Playwright, Born in Dublin

“The Shadow of a Gunman (1923), “Juno and the Paycock” (1924) and “The Plough and the Stars” (1926) are considered his three truly great plays.

“I killin’ meself workin’, an’ he sthruttin’ about from mornin’ till night like  Paycock!” From “Juno and the Paycock”

Roger David Casement

Roger David Casement
1864-1916
Irish Nationalist and Martyr.
Born in Sandycove near Dublin

“Despite international fame and knighthood conferred for humanitarian campaigns, despite pleadings by influential Englishmen, and despite his effort to prevent the underprepared 1916 Easter Rising, Casement was convicted and executed for treason.”

“It is a cruel thing to die with all men misunderstanding.”  Last letter to his sister (1916).

Boston, Massachusetts?

 

Co. Clare

 

No, Boston, Ireland: The village of Boston (Irish: Moinin na gCloigeann) is located in north County Clare near the border with County Galway. The village is situated in the parish of Kilkeedy. The ruins of Cluain Dubhain Castle & Skaghard Castle can be found nearby at Lough Bunny.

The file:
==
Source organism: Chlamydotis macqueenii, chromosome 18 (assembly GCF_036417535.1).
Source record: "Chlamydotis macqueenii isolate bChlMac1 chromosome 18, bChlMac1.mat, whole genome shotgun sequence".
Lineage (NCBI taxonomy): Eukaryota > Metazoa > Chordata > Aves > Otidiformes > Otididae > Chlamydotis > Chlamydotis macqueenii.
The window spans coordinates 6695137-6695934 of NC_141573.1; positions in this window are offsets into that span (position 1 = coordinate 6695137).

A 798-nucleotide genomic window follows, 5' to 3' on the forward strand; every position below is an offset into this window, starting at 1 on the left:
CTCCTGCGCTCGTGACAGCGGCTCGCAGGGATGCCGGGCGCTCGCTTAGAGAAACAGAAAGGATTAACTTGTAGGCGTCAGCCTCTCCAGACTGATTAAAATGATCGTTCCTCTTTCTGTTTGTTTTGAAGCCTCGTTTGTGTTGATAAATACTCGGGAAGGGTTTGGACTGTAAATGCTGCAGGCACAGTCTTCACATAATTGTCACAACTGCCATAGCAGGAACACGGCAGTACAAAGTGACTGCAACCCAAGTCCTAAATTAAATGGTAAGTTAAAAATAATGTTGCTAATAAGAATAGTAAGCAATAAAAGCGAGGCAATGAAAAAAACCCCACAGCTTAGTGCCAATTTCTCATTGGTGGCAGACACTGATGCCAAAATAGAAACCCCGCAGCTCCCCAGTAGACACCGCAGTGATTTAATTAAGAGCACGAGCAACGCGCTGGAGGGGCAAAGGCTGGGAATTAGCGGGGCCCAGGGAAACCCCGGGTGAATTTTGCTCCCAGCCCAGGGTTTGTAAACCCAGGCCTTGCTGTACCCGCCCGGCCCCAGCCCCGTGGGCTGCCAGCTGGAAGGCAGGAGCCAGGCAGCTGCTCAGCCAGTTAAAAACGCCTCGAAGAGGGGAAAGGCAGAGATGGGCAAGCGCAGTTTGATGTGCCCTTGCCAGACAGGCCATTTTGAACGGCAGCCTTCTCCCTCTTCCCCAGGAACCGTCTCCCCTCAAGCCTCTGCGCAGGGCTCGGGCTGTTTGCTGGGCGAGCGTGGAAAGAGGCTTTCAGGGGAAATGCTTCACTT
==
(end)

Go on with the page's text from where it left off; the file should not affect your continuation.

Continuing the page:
If I Should Need to Tear Aside

If I should need to tear aside
The veils that hide both Heaven and Hell
To tell you that a soul had died
That once but tried to love you well
No breath should blow those veils aside.

But if I found your soul could save
From Hell’s deep grave by sinking soul
Only if willingly you gave
I’d take—and then I’d crave the whole
Knowing you generous and brave.

Enjoying the Thatch!

Co. Clare-B_edited

 

 

 

 

This thatched roof John/Loo was found in County Clare. What a great way to enjoy reading the daily newspaper.